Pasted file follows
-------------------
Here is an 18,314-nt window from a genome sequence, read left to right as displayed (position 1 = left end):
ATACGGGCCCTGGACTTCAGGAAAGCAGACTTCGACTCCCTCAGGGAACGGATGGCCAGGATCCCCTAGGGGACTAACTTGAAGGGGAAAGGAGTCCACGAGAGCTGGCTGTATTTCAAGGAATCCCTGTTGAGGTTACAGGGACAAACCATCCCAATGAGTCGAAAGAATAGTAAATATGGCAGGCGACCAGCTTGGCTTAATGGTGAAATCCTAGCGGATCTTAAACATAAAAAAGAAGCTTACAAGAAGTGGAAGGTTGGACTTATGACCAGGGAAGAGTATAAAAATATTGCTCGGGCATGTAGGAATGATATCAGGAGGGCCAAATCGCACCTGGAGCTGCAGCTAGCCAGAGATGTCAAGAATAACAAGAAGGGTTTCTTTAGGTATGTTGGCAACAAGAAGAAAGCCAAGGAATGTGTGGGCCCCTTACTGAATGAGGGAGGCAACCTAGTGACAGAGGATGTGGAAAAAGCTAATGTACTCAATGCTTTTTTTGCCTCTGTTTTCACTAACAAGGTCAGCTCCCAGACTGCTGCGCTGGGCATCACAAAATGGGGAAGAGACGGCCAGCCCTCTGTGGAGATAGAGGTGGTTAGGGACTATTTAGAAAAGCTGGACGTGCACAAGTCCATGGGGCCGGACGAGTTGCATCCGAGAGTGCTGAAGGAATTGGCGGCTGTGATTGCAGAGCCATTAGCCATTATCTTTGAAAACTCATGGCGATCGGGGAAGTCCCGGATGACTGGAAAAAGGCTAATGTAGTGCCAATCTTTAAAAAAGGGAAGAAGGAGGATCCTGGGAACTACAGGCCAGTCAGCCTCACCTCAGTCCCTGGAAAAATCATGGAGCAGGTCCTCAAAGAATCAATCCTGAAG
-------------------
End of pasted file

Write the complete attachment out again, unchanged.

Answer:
Here is an 18,314-nt window from a genome sequence, read left to right as displayed (position 1 = left end):
ATACGGGCCCTGGACTTCAGGAAAGCAGACTTCGACTCCCTCAGGGAACGGATGGCCAGGATCCCCTAGGGGACTAACTTGAAGGGGAAAGGAGTCCACGAGAGCTGGCTGTATTTCAAGGAATCCCTGTTGAGGTTACAGGGACAAACCATCCCAATGAGTCGAAAGAATAGTAAATATGGCAGGCGACCAGCTTGGCTTAATGGTGAAATCCTAGCGGATCTTAAACATAAAAAAGAAGCTTACAAGAAGTGGAAGGTTGGACTTATGACCAGGGAAGAGTATAAAAATATTGCTCGGGCATGTAGGAATGATATCAGGAGGGCCAAATCGCACCTGGAGCTGCAGCTAGCCAGAGATGTCAAGAATAACAAGAAGGGTTTCTTTAGGTATGTTGGCAACAAGAAGAAAGCCAAGGAATGTGTGGGCCCCTTACTGAATGAGGGAGGCAACCTAGTGACAGAGGATGTGGAAAAAGCTAATGTACTCAATGCTTTTTTTGCCTCTGTTTTCACTAACAAGGTCAGCTCCCAGACTGCTGCGCTGGGCATCACAAAATGGGGAAGAGACGGCCAGCCCTCTGTGGAGATAGAGGTGGTTAGGGACTATTTAGAAAAGCTGGACGTGCACAAGTCCATGGGGCCGGACGAGTTGCATCCGAGAGTGCTGAAGGAATTGGCGGCTGTGATTGCAGAGCCATTAGCCATTATCTTTGAAAACTCATGGCGATCGGGGAAGTCCCGGATGACTGGAAAAAGGCTAATGTAGTGCCAATCTTTAAAAAAGGGAAGAAGGAGGATCCTGGGAACTACAGGCCAGTCAGCCTCACCTCAGTCCCTGGAAAAATCATGGAGCAGGTCCTCAAAGAATCAATCCTGAAG